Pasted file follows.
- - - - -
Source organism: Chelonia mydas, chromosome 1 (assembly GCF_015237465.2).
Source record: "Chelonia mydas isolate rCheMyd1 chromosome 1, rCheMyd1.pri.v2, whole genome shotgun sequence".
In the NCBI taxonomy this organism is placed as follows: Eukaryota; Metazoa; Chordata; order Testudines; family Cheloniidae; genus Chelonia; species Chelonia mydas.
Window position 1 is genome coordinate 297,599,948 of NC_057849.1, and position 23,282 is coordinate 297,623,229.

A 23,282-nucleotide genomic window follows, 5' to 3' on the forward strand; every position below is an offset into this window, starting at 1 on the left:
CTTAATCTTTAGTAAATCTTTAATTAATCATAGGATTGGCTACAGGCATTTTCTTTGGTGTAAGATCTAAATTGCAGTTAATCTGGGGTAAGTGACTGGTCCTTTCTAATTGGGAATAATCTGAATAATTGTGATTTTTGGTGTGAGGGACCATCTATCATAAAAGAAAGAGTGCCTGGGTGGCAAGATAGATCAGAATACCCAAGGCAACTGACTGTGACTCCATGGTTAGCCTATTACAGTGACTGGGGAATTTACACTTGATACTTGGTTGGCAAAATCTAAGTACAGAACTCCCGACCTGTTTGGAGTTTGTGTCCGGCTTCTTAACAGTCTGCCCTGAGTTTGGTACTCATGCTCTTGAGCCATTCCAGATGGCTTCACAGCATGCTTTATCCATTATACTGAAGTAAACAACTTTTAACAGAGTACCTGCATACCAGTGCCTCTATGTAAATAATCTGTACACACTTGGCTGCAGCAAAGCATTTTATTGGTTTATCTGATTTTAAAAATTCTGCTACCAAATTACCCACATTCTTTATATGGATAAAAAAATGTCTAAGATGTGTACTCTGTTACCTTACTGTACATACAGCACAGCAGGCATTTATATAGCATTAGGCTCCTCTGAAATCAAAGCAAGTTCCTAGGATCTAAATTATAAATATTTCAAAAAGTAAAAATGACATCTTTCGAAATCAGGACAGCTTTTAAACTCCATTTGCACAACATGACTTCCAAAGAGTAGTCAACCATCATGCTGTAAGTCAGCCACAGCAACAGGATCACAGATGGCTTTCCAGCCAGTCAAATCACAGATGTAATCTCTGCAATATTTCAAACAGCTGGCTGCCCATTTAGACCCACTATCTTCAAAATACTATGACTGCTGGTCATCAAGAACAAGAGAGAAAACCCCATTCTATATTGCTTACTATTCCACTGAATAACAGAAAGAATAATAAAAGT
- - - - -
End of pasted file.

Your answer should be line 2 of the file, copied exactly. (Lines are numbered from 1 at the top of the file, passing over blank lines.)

Source record: "Chelonia mydas isolate rCheMyd1 chromosome 1, rCheMyd1.pri.v2, whole genome shotgun sequence".